- What is LTL Shipping?
- How does LTL Shipping work?
- Advantages of LTL Shipping
- Disadvantages of LTL Shipping
- To LTL Ship or not to LTL Ship
Less-than-truckload (LTL) shipping has become a lot more popular in recent years. This growth is largely due to the rise of e-commerce, increasing the demand for smaller, more frequent shipments. New restrictions from major parcel service carriers have also led shippers to bundle items together and ship a pallet via LTL rather than individual parcels.
So, what are the pros and cons of LTL shipping for your business?
What is LTL Shipping?
LTL shipping is used for the transportation of small freight or when freight doesn’t require the use of an entire trailer.
This shipping method can be used when freight weighs between 70 and 7,000kg.
LTL providers combine the loads and shipping requirements of several different companies on their trucks, using a hub-and-spoke system to get goods to their destinations.
A ‘hub and spoke’ distribution model is used to deliver inventory to multiple fulfilment centres from a large central depot (or hub).
How does LTL Shipping work?
This shipping method requires careful coordination and management, but it can provide significant savings and flexibility compared to shipping a full truckload (FTL).
The key stages are:
- Collection: The carrier gathers smaller shipments from various shippers. These are typically goods that don’t fill an entire truck trailer.
- Consolidation: Once collected, shipments are brought to a central hub where they’re sorted and consolidated with other shipments headed in the same direction. This can involve rearranging goods onto different trucks to optimise the delivery routes.
- Transit: Consolidated shipments are then transported to their respective destinations. This may involve multiple hubs and potentially transferring goods between different trucks along the way.
- Deconsolidation (if necessary): In some cases, shipments may be deconsolidated and rearranged at another hub, ensuring that they’re grouped with other shipments going to nearby locations.
- Final Delivery: Shipments are finally delivered to the consignee at the destination. In LTL shipping, the final leg of the journey may include several drop-off points for different consignees on the same route.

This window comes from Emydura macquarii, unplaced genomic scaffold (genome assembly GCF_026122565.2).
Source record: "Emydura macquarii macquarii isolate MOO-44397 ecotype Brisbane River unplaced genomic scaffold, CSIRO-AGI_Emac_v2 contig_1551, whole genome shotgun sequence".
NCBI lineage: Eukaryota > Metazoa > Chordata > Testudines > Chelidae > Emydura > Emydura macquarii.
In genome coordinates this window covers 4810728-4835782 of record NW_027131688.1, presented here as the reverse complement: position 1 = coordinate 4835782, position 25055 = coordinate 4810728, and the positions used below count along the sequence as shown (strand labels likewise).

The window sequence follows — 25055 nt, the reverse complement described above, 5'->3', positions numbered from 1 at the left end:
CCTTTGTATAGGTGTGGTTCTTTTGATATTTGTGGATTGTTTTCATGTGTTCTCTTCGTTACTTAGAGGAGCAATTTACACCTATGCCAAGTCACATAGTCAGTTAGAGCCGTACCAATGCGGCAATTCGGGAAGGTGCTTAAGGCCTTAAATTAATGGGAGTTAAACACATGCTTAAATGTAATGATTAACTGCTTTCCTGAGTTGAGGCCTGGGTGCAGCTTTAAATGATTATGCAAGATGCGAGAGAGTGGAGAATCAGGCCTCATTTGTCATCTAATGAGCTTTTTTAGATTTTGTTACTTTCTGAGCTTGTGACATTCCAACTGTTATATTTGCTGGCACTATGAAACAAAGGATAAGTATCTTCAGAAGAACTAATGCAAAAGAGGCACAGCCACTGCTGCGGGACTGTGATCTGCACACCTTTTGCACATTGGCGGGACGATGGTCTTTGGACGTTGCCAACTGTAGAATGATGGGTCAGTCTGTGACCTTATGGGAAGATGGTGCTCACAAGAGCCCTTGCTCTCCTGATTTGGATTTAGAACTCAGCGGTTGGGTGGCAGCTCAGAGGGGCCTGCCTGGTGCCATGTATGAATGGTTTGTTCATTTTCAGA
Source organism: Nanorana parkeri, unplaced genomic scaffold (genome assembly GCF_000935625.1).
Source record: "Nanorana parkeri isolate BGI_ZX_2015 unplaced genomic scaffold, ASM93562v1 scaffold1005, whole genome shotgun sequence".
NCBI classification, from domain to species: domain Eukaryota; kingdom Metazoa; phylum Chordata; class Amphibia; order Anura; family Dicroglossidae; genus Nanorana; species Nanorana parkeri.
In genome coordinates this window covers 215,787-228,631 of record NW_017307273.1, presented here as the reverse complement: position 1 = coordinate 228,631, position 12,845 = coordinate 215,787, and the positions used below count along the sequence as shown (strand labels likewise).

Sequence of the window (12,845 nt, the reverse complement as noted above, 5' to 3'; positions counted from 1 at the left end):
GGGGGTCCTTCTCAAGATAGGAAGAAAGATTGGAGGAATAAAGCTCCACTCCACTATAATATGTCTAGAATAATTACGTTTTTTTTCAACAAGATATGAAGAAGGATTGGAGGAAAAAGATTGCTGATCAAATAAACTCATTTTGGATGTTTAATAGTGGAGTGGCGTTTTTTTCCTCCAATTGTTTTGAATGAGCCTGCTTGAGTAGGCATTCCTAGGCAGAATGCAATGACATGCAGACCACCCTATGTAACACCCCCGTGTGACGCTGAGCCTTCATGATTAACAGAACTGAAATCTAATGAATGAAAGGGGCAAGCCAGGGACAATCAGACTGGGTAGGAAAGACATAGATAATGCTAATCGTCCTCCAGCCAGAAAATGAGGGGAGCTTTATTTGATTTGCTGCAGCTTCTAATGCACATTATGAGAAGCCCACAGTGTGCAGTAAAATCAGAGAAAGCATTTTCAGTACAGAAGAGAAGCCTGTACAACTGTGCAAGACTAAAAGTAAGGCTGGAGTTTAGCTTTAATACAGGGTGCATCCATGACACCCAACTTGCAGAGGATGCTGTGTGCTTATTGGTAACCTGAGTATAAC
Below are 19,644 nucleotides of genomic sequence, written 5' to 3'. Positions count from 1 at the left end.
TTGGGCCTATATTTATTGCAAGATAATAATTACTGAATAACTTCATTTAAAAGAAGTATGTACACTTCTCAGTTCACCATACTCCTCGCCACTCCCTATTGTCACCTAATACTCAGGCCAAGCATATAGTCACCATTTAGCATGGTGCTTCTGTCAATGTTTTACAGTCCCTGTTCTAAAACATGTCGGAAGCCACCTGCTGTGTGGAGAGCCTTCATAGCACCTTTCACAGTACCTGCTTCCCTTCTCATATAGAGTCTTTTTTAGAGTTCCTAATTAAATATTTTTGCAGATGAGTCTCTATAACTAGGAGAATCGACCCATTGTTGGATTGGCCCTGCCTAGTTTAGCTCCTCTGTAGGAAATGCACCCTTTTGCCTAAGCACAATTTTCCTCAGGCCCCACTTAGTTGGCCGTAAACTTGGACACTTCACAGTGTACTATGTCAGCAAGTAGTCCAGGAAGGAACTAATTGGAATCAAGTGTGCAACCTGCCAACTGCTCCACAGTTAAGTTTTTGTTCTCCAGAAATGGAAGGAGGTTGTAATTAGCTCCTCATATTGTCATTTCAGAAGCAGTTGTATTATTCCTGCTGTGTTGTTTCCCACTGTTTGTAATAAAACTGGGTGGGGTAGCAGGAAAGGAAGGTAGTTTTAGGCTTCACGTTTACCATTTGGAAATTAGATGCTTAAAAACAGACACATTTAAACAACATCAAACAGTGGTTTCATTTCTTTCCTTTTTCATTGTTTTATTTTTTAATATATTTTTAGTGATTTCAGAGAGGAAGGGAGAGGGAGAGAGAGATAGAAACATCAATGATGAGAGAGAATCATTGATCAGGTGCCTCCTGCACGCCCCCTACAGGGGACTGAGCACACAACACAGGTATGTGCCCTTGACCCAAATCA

Throughout the entire process, LTL carriers usually provide tracking and documentation services. Shippers can track their goods in real-time, and the necessary paperwork – like a Bill of Lading, for example – is carefully managed to ensure compliance with legal and regulatory requirements.
When it comes to billing, cost is typically determined by the weight of the shipment, the distance it needs to travel, and any special handling or services required.
Advantages of LTL Shipping
Low cost is what makes LTL shipping attractive. When booking an LTL shipment, you only pay for the portion of the trailer used. The rest of the space is occupied and paid for by other shippers.
Think of it as sharing a taxi ride; everyone contributes to the cost according to their share of the journey, making it more economical for all the trailer’s occupants.
LTL shipping offers flexibility in terms of service options to better meet each shipper’s unique needs. These specialised services include:
- Inside Pickup and Delivery. Collection and delivery of goods directly within a building, catering to specific location requirements.
- Special Handling. Providing additional care for special items such as fragile or hazardous goods.
- Liftgates. Mechanical platforms on trucks that aid in loading and unloading, particularly useful when a loading dock is unavailable.
- Refrigeration. Temperature-controlled shipping for perishable or heat-sensitive items.